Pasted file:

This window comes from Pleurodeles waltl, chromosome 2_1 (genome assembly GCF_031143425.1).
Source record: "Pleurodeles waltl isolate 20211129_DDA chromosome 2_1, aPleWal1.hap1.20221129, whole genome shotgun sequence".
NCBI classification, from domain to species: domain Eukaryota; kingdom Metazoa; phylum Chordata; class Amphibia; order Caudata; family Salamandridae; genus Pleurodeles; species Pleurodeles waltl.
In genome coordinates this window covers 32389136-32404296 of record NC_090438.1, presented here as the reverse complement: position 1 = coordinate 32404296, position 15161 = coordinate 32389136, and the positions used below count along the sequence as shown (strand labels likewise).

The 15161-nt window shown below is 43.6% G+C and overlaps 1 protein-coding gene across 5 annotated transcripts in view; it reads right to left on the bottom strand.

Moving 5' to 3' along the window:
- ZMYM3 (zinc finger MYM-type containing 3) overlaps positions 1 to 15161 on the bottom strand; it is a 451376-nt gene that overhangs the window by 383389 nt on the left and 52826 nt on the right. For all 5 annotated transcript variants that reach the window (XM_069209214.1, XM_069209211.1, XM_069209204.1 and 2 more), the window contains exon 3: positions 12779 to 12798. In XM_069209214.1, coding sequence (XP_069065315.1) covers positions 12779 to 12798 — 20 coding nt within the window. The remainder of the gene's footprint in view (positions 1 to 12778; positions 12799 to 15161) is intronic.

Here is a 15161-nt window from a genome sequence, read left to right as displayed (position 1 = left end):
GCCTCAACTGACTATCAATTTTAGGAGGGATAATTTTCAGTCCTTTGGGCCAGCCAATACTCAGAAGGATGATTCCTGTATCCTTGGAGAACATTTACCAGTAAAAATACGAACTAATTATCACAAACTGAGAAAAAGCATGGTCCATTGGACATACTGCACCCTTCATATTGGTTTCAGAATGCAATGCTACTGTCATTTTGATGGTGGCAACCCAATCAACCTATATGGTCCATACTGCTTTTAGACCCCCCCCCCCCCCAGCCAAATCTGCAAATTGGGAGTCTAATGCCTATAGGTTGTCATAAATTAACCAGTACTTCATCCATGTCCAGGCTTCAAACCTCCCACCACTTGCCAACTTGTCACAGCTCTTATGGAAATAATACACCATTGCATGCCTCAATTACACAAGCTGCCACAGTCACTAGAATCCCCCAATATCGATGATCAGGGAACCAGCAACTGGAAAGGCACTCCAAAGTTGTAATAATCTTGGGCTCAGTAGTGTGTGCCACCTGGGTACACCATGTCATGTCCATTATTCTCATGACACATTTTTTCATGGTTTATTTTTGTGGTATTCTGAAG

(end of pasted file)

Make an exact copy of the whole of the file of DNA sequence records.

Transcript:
This window comes from Pleurodeles waltl, chromosome 2_1 (genome assembly GCF_031143425.1).
Source record: "Pleurodeles waltl isolate 20211129_DDA chromosome 2_1, aPleWal1.hap1.20221129, whole genome shotgun sequence".
NCBI classification, from domain to species: domain Eukaryota; kingdom Metazoa; phylum Chordata; class Amphibia; order Caudata; family Salamandridae; genus Pleurodeles; species Pleurodeles waltl.
In genome coordinates this window covers 32389136-32404296 of record NC_090438.1, presented here as the reverse complement: position 1 = coordinate 32404296, position 15161 = coordinate 32389136, and the positions used below count along the sequence as shown (strand labels likewise).

The 15161-nt window shown below is 43.6% G+C and overlaps 1 protein-coding gene across 5 annotated transcripts in view; it reads right to left on the bottom strand.

Moving 5' to 3' along the window:
- ZMYM3 (zinc finger MYM-type containing 3) overlaps positions 1 to 15161 on the bottom strand; it is a 451376-nt gene that overhangs the window by 383389 nt on the left and 52826 nt on the right. For all 5 annotated transcript variants that reach the window (XM_069209214.1, XM_069209211.1, XM_069209204.1 and 2 more), the window contains exon 3: positions 12779 to 12798. In XM_069209214.1, coding sequence (XP_069065315.1) covers positions 12779 to 12798 — 20 coding nt within the window. The remainder of the gene's footprint in view (positions 1 to 12778; positions 12799 to 15161) is intronic.

Here is a 15161-nt window from a genome sequence, read left to right as displayed (position 1 = left end):
GCCTCAACTGACTATCAATTTTAGGAGGGATAATTTTCAGTCCTTTGGGCCAGCCAATACTCAGAAGGATGATTCCTGTATCCTTGGAGAACATTTACCAGTAAAAATACGAACTAATTATCACAAACTGAGAAAAAGCATGGTCCATTGGACATACTGCACCCTTCATATTGGTTTCAGAATGCAATGCTACTGTCATTTTGATGGTGGCAACCCAATCAACCTATATGGTCCATACTGCTTTTAGACCCCCCCCCCCCCCAGCCAAATCTGCAAATTGGGAGTCTAATGCCTATAGGTTGTCATAAATTAACCAGTACTTCATCCATGTCCAGGCTTCAAACCTCCCACCACTTGCCAACTTGTCACAGCTCTTATGGAAATAATACACCATTGCATGCCTCAATTACACAAGCTGCCACAGTCACTAGAATCCCCCAATATCGATGATCAGGGAACCAGCAACTGGAAAGGCACTCCAAAGTTGTAATAATCTTGGGCTCAGTAGTGTGTGCCACCTGGGTACACCATGTCATGTCCATTATTCTCATGACACATTTTTTCATGGTTTATTTTTGTGGTATTCTGAAG